Pyotr Ilyich Tchaikovsky: Serenade for Strings
Composed in 1880, Pyotr Ilyich Tchaikovsky’s popular Serenade for Strings received its premiere at a private event at Moscow Conservatory in December of the same year. The first public performance of the piece was in October of 1881 in St Petersburg. The four-movement work is heavily influenced by the music of W.A. Mozart, whom Tchaikovsky admired greatly.
Movement I – Pezzo in forma di sonatina
Also known as the ‘little sonata’, the opening movement is cast in sonata form. The iconic opening sequence is a central figure for this whole work as it reprises a number of times. The rich chorale that opens the piece is broadly scored for the whole ensemble, creating a powerful opening insight into the movement. The chord sequence at the beginning lays the foundations for the next few sequences of themes based around similar chords. As the tempo picks up, this movement garners quite the tempo. Tchaikovsky’s signature rich textures and Romantic style keeps the music moving along nicely.
The opening chorale then returns near the end of the movement as the music heads towards the climax. With the use of pizzicato playing on some parts, the excitement builds within the varying textures. The reprise of the opening choral helps close this first movement just as it began – with all the strings together again.
Movement II – Walzer
The waltz-style of the second movement is presented as a very classical stately dance, the likes of which Mozart would have also used. Deceptively complex, this movement is full of intimate movement between parts as well as heavily decorated melodies. Unlike the previous movement, the feel of this music is much lighter and elegant in style. The quick melodies fly around to all parts of the ensemble, with the violins leading for a majority of the movement. Just as light as it began, the second movement concludes delicately.
Movement III – Elegy
Tchaikovsky’s signature lyrical writing comes to the forefront in the evocative third movement. After a slow and quiet introduction, the melody grows from the middle of the ensemble outwards, as each part adds to the ever-growing textures. The ebb and flow of dynamics throughout create dramatic climaxes and eerie quiet passages. Nearing the end of this movement the music begins to fade into a much quieter dynamic, like that of the start of the movement. The strings fade out completely towards the end as harmonics are played, adding a spiritual end to this powerful movement.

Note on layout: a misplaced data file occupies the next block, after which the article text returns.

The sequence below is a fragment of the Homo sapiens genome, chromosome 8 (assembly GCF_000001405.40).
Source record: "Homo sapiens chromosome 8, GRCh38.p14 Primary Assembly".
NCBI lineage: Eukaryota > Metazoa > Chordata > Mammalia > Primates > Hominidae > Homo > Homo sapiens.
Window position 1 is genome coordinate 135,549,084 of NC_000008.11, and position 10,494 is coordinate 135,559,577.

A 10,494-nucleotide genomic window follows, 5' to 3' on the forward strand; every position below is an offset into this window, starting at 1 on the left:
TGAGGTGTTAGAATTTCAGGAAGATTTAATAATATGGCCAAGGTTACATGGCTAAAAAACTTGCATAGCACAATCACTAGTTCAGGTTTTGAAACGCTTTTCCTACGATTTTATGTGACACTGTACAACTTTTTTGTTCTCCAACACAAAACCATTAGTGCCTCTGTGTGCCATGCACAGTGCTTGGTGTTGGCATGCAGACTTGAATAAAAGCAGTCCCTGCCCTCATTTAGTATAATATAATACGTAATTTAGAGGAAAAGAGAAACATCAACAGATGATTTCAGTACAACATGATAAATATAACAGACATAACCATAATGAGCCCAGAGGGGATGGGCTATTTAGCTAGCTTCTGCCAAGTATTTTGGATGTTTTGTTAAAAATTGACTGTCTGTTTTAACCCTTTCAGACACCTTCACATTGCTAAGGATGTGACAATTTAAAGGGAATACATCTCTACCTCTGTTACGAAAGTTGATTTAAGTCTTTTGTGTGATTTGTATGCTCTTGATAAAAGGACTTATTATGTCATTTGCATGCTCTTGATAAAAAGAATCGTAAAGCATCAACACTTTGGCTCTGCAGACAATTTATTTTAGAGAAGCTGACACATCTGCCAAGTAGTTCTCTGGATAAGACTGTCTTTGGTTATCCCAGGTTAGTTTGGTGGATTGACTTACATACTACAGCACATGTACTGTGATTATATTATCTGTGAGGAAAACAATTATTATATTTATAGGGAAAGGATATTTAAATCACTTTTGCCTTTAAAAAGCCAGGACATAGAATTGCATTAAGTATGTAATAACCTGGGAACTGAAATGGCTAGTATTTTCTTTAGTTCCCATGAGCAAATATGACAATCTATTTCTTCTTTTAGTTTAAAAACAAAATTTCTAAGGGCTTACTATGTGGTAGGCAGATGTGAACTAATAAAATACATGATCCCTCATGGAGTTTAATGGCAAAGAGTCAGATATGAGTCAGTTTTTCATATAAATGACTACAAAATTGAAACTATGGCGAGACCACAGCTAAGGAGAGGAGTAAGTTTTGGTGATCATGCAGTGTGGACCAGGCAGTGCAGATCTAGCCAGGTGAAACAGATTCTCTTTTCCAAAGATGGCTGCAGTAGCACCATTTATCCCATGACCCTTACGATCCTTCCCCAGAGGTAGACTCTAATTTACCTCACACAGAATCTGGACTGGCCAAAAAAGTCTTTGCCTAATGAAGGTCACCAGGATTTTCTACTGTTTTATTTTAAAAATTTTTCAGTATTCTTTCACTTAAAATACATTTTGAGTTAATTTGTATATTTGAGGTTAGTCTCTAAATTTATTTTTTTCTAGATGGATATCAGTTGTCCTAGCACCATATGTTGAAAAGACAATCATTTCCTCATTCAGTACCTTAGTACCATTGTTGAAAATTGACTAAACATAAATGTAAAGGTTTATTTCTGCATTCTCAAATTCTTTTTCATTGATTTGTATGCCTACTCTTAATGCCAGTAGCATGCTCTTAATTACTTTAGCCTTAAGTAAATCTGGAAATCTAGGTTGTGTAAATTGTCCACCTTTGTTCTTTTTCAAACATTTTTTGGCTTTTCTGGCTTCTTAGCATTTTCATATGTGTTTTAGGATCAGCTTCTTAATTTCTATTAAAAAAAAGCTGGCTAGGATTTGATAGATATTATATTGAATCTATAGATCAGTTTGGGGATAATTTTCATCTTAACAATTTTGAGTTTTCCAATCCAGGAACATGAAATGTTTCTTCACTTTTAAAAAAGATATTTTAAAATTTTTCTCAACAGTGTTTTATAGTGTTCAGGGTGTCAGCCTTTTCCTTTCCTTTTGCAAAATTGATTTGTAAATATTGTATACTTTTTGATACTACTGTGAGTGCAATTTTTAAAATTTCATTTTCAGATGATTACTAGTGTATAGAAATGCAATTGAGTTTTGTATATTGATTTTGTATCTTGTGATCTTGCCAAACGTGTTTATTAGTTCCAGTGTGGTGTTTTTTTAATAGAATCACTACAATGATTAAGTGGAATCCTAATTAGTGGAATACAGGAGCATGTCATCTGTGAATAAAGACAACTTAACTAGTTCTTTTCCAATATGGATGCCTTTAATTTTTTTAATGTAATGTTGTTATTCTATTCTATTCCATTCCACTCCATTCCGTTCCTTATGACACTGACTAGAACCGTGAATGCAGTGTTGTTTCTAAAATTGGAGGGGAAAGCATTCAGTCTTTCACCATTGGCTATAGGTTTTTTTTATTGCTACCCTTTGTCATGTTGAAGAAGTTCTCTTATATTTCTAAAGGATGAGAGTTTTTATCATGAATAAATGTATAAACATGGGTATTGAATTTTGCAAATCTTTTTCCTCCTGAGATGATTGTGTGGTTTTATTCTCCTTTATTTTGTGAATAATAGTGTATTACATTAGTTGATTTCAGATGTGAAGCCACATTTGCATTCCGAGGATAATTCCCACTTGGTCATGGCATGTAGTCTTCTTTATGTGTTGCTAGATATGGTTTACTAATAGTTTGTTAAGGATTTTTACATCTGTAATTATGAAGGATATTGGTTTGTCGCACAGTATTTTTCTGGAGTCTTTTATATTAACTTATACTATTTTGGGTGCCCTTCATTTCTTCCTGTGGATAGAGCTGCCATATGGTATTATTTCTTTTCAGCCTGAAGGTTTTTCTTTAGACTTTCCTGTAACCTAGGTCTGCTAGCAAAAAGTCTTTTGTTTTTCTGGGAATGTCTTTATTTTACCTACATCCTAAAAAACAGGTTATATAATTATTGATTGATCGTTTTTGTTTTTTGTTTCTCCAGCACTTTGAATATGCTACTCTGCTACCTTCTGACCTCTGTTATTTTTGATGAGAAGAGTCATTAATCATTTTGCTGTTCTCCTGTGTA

Movement IV – Finale
Opening with muted strings, the quiet opening is subdued and mysterious. Based on a Russian folk song, the introductory passage is a far cry from the main theme for this movement. Also based on a Russian folk song, the frolicking central theme is fast moving and based on dance and movement. This very quick and intense theme is a proper workout for the ensemble as intricate lines are passed around and intertwined with one another. There are some indications of Tchaikovsky’s influence from Mozart as the stately counter-melody is heard. As the music gets faster with every passing passage, the creativity from Tchaikovsky’s pen keeps on pushing further. As the music heads into the coda section the listener may expect to hear a resolution in C major, however, remember the importance of the opening chorale in the first movement? Well it is back with vengeance when you least expect it. As the strings fly into a frenzy, a short pause leads into a reprise of the chorale.
Now having tied the movements together using the chorale theme, Tchaikovsky looks to the fourth movement’s fast Russian folk song theme. The strings, fizzing with joy and excitement, rush towards the end of the piece, with the ensemble landing back in the home key. The quick changes of themes in this finale movement tricks the ear a lot, which makes it even more satisfying when the last few bars are eventually played.
Ⓒ Alex Burns
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